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The Himalayas in central Asia, span 300km from north to south, and 2400km from east to west. The vast mountain range cut through China, Tibet, Bhutan, Nepal, India and Pakistan. The Himalayas is called "the roof of the world" and "the home of snows" in Sanskrit. Some of the world's highest peaks, including Mt. Everest are there. Sagarmatha National Park with Mt. Everest in Nepal is designated as a World Heritage Site. The Himalayas was formed as the result of the Indian subcontinent colliding with the Eurasian plate. The Indian plate is still moving north, and increasing the Himalaya's altitude.
A Japanese expedition was the world's first ot climb Mt. Manasulu in 1956 and reached the top of Mt. Everest in 1970 led by Mr. Naomi Uemura, an internationally renowned mountineer. In 1975, Mrs. Junko Tabei successfully reached the top of Mt. Everest, becoming the first woman to scale the highest peak.

The charm of the Himalayas extends far beyond it's glaciers and vertical rockfaces. The various climate zones in the region each possess native fauna and flora. The many different ethnic groups that inhabit the region have developed unique cultures and traditions. Hinduism and Buddhism trace their origins to Himalaya. The Indus and Ganges, two great rivers originate there and the region is a major source of spirituality.

The region is affected by global environmental problems. Global warming has melted glaciers forming many glacier lakes that have overflowed causing extensive damage and great distress for local communities. Himalayan forests have been destroyed by illegal logging and some experts worry that the region may become a desert. In addition, the five nations in bordering the region are politically unstable. Natural destruction in the region is affecting the world enviroment, including Japan. The Himalayas, is a mirror of world issues where we can deepen our understanding of the earth.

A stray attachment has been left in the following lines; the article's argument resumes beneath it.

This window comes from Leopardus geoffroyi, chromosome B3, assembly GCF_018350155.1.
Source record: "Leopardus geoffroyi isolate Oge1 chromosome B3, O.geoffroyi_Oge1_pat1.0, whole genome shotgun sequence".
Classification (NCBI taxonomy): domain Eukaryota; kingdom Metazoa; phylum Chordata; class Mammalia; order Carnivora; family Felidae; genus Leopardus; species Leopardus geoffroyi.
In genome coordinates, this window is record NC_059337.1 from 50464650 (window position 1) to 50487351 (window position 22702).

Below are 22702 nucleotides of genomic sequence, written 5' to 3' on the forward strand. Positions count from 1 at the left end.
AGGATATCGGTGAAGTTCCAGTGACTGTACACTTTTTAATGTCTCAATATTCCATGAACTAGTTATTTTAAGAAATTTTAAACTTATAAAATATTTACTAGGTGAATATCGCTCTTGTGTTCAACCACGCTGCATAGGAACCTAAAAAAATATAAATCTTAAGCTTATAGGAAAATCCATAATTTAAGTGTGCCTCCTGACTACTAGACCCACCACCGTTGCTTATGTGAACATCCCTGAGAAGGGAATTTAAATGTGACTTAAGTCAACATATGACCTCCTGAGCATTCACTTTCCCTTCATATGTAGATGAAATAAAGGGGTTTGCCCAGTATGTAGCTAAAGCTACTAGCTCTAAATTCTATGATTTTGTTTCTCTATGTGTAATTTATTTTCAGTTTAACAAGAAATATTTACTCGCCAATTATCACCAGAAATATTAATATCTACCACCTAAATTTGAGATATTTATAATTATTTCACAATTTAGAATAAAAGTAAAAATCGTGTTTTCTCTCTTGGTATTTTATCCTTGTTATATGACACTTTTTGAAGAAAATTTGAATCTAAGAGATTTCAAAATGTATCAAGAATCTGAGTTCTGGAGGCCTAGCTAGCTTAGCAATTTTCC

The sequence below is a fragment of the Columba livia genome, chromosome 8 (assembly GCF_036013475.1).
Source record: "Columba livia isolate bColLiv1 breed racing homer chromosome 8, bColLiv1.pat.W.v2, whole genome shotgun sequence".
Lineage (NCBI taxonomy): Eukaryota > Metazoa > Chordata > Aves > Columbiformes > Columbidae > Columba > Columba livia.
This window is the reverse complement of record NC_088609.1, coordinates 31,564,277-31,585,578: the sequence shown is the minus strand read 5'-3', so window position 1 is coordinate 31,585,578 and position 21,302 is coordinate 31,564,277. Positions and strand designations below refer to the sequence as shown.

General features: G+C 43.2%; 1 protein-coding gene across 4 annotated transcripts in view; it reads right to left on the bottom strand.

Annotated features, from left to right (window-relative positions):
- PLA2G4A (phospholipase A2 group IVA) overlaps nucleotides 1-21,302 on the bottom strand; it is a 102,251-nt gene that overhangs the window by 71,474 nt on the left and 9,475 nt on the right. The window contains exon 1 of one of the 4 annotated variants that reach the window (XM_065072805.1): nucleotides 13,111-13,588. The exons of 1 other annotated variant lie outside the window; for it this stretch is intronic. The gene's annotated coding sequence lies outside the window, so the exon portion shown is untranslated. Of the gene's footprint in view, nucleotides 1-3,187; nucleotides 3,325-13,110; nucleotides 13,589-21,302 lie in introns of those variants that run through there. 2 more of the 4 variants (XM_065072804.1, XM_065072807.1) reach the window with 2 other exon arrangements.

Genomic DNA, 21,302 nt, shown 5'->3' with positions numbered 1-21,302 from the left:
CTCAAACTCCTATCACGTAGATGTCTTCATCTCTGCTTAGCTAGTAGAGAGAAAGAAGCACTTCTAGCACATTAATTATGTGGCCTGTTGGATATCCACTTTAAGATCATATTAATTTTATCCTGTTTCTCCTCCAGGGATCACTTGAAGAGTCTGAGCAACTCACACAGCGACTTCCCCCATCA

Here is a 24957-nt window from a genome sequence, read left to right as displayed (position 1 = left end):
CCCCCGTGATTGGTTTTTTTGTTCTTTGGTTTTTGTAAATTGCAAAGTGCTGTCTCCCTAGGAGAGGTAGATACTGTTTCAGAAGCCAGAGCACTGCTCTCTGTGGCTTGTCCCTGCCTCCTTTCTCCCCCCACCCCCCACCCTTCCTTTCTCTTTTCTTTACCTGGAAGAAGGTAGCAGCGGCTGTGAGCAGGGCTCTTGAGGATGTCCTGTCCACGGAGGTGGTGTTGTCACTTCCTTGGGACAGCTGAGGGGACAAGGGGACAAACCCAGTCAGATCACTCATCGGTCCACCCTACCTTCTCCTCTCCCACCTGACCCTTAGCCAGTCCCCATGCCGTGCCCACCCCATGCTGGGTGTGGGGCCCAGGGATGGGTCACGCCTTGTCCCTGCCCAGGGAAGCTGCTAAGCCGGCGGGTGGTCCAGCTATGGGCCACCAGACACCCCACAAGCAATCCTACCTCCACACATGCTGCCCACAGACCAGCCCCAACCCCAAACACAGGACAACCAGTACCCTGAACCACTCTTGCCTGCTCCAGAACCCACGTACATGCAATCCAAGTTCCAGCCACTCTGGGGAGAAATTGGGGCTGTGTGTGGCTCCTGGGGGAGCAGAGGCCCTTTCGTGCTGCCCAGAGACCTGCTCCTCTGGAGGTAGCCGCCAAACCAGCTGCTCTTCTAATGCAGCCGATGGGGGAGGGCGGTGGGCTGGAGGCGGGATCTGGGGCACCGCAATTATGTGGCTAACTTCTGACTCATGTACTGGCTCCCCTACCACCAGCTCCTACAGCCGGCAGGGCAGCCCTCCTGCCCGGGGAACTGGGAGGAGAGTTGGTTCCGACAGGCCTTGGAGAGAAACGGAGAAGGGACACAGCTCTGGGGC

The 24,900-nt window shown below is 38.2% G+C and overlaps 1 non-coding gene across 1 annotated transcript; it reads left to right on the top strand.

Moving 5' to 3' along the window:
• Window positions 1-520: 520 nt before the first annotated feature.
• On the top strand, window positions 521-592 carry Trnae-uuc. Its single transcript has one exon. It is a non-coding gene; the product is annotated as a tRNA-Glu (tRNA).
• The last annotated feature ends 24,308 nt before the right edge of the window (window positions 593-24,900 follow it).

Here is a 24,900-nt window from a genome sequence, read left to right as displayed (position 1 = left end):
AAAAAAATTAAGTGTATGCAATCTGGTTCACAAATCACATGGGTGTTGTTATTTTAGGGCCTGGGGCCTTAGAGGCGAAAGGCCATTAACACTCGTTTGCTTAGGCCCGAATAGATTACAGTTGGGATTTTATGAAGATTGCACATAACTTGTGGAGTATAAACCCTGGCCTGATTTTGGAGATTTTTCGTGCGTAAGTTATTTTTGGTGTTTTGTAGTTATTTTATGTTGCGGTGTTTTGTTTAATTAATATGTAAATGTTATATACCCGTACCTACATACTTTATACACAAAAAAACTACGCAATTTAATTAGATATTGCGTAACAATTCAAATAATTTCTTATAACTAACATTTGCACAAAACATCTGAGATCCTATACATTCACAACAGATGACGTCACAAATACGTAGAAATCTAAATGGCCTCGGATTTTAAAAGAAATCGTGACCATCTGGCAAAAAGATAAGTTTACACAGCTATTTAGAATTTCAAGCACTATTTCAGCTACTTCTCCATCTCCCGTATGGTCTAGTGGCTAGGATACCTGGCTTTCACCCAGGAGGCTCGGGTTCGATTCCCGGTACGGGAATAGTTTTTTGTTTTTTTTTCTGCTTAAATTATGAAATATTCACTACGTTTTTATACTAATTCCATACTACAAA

Himalaya Film Festival
The Himalaya Film Festival (HFF) was officially started in 2003 in Amsterdam by Himalaya Archief Nederland, a Dutch NGO.
The main objectives of HFF are:
  1. Internationally introduce films related to the Himalayas
  2. Foster people's understanding of the Himalayan region.
Selected films from around the world attract more than 30,000 people to this 3-day annual festival. Producers and directors from around the world are invited to the festival. Through dialogue, and other filmmakers and the audience, they are given new opportunities for screening and ideas for future projects.

To foster links with the Himalayan region, the festival is also scheduled to be held in Tokyo and other cities in 2006, giving people a rare opportunity to take a closer look at the Himalayan world and to think about global enviromental problemss and human diversity.

For more information on HFF (Amsterdam), please visit